These additional features are typically added to a layout automatically during a process known as optical proximity correction (OPC). For example, FIG. 3 illustrates line end geometry 302 (solid line) prior to OPC and the resulting corrected line end geometry 304 after OPC (dashed line). Note that the corrected line end geometry 304 includes regions with a positive edge bias in which the size of the original geometry 302 is increased, as well as regions of negative edge bias in which the size of the original geometry 302 is decreased.

Performing an operation, such as OPC, can be extremely time-consuming, because the operation typically involves numerous iterations of a time-consuming modeling and correction process. Furthermore, the operation must be applied to all of the cells that comprise a layout of an integrated circuit.

In order to speed up operations such as OPC, existing systems often perform hierarchical processing on a layout to identify identical cells that have the same surrounding environment. (Within this specification and the associated claims, the term “cell” refers to a unit of design, such as an arbitrary geometric region or potion of the layout.) If such identical instances of cells are identified, the existing systems can use a solution computed for one cell as a solution for all other identical instances of the cell. This saves a great deal of time for layouts that contain many instances of the same cell.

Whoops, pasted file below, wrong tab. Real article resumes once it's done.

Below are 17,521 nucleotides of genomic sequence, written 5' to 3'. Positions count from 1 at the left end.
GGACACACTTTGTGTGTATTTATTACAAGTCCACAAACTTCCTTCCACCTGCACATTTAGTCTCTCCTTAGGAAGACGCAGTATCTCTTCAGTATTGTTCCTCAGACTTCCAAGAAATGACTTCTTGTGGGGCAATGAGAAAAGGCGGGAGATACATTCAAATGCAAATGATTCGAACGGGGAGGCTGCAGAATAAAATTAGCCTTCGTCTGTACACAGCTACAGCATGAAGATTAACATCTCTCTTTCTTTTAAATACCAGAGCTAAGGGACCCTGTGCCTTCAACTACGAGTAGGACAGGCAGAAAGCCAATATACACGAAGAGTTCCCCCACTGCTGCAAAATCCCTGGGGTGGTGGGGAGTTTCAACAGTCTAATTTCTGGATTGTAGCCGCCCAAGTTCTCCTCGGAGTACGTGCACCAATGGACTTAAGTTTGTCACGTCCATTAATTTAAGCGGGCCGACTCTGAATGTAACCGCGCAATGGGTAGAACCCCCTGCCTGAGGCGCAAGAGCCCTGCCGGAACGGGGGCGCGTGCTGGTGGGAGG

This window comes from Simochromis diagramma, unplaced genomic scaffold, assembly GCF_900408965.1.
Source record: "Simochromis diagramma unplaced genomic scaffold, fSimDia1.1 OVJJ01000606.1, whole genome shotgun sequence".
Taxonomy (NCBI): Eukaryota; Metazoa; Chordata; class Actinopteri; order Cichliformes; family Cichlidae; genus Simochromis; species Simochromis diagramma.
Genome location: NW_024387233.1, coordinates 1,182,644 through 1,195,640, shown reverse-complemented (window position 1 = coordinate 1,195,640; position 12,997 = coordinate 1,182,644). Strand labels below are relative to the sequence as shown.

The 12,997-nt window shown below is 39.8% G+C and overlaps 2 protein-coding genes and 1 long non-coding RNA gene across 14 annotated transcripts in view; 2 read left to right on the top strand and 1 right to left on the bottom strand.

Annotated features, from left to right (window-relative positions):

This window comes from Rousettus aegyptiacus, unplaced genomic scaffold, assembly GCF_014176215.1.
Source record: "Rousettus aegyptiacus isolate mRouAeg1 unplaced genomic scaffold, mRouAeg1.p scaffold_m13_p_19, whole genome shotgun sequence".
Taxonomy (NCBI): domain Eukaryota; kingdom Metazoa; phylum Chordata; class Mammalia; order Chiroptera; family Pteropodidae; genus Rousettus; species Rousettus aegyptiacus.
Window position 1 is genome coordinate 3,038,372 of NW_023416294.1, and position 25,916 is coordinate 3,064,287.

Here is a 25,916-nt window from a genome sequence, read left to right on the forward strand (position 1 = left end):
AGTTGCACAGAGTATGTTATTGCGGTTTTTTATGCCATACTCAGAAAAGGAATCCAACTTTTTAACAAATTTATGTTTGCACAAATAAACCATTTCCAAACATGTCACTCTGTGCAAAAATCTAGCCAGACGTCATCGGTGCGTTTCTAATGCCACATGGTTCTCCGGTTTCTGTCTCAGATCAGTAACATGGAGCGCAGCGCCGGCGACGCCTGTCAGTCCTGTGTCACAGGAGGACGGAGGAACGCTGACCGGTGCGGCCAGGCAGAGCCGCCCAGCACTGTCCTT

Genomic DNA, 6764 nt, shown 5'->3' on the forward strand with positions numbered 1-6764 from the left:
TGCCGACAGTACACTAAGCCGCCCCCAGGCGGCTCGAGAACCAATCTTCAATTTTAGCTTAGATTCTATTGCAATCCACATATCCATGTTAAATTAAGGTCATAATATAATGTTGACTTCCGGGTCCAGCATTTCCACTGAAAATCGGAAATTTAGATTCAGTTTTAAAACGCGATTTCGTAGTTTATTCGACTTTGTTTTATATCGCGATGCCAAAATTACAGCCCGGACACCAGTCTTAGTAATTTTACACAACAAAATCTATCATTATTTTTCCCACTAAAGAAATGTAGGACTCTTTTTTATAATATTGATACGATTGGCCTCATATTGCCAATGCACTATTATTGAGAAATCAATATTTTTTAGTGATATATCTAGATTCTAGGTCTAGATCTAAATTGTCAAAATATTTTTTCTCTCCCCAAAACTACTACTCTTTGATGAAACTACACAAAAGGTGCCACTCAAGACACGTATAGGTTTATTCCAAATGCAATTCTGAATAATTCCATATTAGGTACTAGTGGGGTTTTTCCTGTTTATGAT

Unfortunately, existing systems cannot reuse solutions in cases where identical cells have different surrounding environments, or when a layout of a given cell differs only slightly from the layout of another cell.

Moreover, existing systems do a poor job of distributing the workload involved in computing solutions for cells across multiple processing nodes that are typically available in high-performance computing systems.

What is needed is a method and an apparatus that reuses a solution for a given cell in computing a solution for a cell with a different environment and/or a slightly different layout.

SUMMARY

Embodiments of the present invention provide a system for speeding up an iterative process that simulates and corrects a layout of a target cell within an integrated circuit. In some of these embodiments, the system is a computer system including a CPU.

The system starts by determining if the target cell differs from a preceding cell by less than a predetermined amount or an environment surrounding the preceding cell differs from an environment surrounding the target cell by less than the predetermined amount. If so, the system uses a previously calculated solution for the preceding cell as an initial input to the iterative process for the target cell. Otherwise the system uses the layout of the target cell as the initial input to the iterative process for the target cell. During the iterative process, the system performs one or more repetitions of simulating a current solution to produce a final solution for the target cell.